Cities may be the defining element of human civilization.
The path from hunter-gatherers in the Paleolithic era 25,000 years ago to the high-tech, high-wonder jumble we inhabit today runs straight through cities. In traveling that path, our construction of cities has always been a dance with physics. In some cases, that physics was explicitly understood; in others, its manifestation was only recognized in hindsight.
As our cities have become more complex the physics embodying their behavior and organization has also become more nuanced, subtle and profound.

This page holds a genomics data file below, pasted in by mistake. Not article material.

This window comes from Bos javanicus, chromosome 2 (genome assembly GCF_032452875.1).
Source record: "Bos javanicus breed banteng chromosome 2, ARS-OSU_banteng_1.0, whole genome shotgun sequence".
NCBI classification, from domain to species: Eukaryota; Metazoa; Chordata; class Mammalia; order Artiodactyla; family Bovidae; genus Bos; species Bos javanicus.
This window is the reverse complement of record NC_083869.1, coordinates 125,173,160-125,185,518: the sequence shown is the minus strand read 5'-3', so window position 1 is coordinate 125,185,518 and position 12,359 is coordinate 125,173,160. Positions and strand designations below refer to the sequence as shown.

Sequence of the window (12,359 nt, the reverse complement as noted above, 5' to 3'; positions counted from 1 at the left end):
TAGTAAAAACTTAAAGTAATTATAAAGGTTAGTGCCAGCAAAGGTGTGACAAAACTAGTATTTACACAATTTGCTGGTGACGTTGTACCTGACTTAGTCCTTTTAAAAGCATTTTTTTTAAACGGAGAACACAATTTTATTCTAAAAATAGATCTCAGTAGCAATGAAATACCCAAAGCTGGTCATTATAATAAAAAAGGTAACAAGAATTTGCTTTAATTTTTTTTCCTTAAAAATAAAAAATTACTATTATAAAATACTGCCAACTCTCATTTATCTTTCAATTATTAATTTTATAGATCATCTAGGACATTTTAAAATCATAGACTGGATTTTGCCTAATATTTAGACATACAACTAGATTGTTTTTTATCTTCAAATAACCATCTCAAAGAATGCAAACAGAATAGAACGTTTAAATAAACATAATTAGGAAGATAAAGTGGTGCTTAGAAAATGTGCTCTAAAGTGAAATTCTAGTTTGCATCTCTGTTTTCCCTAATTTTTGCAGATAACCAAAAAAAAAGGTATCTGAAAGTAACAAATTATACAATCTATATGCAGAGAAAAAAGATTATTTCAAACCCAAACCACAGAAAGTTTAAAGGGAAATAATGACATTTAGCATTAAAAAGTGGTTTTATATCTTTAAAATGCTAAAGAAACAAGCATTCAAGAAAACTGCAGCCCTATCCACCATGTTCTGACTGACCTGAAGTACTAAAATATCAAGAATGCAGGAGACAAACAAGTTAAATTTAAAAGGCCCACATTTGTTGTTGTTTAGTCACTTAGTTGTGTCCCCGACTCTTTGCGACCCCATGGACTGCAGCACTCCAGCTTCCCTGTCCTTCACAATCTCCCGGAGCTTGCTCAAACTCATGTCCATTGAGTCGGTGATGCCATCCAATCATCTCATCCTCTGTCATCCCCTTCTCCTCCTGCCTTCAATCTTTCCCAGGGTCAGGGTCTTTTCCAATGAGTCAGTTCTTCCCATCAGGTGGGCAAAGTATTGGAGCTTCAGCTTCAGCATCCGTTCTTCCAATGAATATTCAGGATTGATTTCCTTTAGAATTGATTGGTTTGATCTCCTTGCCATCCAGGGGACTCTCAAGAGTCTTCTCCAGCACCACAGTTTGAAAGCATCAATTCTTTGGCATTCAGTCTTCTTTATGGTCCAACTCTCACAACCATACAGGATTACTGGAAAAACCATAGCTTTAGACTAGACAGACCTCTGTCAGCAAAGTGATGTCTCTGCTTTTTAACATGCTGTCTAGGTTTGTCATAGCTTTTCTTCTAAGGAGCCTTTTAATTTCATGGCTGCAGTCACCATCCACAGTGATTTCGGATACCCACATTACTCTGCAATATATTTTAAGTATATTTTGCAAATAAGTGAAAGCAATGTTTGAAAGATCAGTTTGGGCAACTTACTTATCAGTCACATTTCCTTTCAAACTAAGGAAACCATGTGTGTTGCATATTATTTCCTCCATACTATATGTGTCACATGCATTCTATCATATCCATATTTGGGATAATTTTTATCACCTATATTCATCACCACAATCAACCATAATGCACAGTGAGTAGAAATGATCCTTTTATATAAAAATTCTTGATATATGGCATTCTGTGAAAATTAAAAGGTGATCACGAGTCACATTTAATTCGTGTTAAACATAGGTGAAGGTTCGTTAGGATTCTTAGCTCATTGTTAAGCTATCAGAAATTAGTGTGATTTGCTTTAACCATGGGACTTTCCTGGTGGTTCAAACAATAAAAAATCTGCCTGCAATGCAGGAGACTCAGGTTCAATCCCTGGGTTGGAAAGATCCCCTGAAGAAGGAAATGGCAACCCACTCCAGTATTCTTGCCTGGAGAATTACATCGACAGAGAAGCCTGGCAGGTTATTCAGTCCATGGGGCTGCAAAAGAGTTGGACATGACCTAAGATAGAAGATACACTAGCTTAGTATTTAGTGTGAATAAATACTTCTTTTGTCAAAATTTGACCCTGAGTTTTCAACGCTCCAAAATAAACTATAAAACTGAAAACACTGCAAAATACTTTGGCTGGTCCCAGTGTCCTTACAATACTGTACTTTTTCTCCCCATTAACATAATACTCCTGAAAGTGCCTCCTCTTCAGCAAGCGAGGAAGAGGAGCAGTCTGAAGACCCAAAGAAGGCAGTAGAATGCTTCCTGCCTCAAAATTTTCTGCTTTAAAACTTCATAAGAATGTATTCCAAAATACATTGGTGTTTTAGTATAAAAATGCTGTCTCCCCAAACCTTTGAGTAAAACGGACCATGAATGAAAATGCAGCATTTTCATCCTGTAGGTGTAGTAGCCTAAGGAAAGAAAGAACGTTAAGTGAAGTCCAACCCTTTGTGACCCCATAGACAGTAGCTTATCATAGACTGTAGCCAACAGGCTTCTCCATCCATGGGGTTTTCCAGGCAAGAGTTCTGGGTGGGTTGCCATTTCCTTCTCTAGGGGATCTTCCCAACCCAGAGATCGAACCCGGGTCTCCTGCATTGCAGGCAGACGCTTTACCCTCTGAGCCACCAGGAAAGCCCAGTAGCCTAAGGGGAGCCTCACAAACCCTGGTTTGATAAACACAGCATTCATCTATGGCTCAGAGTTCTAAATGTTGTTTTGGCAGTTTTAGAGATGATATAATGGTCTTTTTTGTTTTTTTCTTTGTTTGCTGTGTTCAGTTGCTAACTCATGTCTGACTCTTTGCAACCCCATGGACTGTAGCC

Nathan Heffel reports from Lockheed Martin on All Things Considered
Astronaut Bruce McCandless has been involved with the U.S. Space Program for decades. He worked in ground control during Neil Armstrong’s first step on the moon in 1969. In 1984, he became the first man to spacewalk untethered in an MMU, or Manned Maneuvering Unit.